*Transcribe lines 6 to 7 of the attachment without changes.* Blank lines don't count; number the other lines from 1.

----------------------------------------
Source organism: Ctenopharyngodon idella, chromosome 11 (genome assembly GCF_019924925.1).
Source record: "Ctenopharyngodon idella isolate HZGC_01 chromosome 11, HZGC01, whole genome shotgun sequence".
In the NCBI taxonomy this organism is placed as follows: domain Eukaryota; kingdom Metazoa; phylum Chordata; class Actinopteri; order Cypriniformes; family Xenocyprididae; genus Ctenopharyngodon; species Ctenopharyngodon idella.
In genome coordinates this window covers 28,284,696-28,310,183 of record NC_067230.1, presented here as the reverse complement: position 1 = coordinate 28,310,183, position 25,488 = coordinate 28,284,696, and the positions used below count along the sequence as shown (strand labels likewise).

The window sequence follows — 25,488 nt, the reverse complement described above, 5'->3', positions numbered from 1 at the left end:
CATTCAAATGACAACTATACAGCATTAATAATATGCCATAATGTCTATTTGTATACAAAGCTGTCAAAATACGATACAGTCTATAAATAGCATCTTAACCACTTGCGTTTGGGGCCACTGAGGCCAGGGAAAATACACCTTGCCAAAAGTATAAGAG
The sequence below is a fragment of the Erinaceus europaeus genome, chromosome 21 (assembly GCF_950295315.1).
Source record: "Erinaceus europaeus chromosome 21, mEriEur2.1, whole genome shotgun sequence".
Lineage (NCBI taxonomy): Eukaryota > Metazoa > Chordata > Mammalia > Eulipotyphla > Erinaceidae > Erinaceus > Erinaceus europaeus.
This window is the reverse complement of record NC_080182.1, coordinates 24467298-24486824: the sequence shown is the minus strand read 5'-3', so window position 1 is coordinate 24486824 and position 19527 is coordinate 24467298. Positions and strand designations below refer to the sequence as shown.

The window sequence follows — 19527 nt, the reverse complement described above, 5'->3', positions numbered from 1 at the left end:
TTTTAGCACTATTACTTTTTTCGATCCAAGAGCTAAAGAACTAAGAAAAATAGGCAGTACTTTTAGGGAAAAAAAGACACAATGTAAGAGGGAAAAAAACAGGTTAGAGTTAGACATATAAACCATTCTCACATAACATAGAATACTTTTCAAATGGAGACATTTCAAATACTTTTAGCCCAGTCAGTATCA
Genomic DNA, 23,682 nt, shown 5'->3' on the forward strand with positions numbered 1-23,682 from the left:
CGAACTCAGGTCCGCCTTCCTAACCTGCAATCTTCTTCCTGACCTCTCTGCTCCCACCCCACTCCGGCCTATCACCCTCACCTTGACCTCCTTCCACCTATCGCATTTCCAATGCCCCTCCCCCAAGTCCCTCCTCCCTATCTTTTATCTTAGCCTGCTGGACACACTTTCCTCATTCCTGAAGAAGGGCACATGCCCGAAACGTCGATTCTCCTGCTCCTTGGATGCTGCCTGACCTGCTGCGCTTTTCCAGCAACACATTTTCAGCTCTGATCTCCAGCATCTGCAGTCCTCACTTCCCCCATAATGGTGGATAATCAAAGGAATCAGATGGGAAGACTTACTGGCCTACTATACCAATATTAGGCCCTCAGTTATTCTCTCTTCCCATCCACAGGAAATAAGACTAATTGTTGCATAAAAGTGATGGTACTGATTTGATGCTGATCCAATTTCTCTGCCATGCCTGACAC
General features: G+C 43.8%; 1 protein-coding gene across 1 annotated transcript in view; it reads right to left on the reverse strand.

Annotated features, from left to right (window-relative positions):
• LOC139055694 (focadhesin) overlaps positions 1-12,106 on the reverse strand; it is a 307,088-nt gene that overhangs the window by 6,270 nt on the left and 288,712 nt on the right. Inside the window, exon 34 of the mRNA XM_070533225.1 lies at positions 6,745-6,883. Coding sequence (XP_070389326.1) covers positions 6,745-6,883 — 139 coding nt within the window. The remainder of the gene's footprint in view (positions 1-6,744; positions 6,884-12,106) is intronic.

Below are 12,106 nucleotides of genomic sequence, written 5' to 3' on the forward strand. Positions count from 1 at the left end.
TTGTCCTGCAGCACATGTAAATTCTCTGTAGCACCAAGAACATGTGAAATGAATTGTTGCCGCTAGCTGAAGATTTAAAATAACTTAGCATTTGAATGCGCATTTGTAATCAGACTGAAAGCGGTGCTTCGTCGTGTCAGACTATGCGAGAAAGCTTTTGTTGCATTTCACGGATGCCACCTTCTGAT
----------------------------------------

CATTCAAATGACAACTATACAGCATTAATAATATGCCATAATGTCTATTTGTATACAAAGCTGTCAAAATACGATACAGTCTATAAATAGCATCTTAACCACTTGCGTTTGGGGCCACTGAGGCCAGGGAAAATACACCTTGCCAAAAGTATAAGAG
The sequence below is a fragment of the Erinaceus europaeus genome, chromosome 21 (assembly GCF_950295315.1).